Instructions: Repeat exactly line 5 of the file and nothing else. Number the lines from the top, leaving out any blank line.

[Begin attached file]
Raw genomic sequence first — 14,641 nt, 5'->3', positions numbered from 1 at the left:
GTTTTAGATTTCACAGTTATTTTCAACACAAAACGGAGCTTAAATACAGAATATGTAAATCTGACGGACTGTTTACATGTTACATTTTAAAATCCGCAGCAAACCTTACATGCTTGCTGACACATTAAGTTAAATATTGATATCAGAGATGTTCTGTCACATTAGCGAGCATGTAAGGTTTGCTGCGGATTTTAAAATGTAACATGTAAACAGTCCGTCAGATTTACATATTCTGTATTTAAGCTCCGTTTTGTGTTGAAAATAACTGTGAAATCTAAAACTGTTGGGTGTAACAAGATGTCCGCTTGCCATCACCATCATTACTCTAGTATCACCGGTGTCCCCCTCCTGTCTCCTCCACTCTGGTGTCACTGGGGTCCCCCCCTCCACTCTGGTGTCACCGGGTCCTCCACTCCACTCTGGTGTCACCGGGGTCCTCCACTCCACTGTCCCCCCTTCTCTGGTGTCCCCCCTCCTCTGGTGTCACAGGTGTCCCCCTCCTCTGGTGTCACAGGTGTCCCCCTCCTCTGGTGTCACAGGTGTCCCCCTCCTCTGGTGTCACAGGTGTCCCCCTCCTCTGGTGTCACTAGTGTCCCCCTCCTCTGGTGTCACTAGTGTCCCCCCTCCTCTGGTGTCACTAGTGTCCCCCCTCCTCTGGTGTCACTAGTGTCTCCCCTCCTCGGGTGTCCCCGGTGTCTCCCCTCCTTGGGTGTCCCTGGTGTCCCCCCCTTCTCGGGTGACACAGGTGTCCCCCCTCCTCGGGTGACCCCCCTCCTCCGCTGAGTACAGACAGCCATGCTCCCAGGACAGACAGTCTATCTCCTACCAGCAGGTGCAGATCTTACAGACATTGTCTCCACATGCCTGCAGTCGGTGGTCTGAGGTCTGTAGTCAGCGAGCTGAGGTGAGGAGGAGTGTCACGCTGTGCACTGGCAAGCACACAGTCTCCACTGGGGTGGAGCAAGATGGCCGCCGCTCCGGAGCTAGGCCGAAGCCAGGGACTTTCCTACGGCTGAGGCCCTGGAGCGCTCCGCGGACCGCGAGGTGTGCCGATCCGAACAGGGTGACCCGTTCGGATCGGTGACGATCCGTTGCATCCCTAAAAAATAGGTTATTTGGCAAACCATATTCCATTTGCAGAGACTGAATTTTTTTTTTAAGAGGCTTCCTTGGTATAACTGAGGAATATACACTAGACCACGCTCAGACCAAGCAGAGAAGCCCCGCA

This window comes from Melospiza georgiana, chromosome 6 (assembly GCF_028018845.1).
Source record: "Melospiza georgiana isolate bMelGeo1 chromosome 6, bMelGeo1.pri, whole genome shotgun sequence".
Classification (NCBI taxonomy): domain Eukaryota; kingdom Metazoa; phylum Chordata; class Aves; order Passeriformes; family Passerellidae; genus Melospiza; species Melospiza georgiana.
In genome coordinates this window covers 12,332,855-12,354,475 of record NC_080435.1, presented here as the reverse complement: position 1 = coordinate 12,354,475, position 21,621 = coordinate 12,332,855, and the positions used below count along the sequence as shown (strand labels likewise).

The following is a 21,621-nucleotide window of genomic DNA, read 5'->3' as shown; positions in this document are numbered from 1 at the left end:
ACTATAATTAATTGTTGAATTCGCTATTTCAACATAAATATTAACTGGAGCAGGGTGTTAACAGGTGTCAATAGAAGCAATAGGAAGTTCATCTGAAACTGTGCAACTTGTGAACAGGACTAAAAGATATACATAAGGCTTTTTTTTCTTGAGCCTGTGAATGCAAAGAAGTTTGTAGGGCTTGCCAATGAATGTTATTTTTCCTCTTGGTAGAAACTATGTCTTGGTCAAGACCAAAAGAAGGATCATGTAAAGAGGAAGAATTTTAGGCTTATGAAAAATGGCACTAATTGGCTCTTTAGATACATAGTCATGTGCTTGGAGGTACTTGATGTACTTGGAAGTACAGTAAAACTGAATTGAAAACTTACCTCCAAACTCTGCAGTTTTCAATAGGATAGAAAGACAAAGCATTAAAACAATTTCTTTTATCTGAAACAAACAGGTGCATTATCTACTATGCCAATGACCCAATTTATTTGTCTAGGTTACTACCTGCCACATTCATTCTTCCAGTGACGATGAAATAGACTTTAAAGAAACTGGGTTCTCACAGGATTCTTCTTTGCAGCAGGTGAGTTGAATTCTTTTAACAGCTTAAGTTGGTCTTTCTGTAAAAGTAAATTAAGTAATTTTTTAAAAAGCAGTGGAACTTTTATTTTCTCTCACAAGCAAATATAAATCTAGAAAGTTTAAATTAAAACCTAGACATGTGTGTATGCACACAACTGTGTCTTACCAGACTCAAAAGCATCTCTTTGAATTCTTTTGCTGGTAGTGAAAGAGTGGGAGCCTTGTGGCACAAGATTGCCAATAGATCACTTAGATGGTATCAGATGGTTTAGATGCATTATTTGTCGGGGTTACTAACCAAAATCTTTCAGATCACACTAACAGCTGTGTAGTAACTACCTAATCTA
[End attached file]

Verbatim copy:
Classification (NCBI taxonomy): domain Eukaryota; kingdom Metazoa; phylum Chordata; class Aves; order Passeriformes; family Passerellidae; genus Melospiza; species Melospiza georgiana.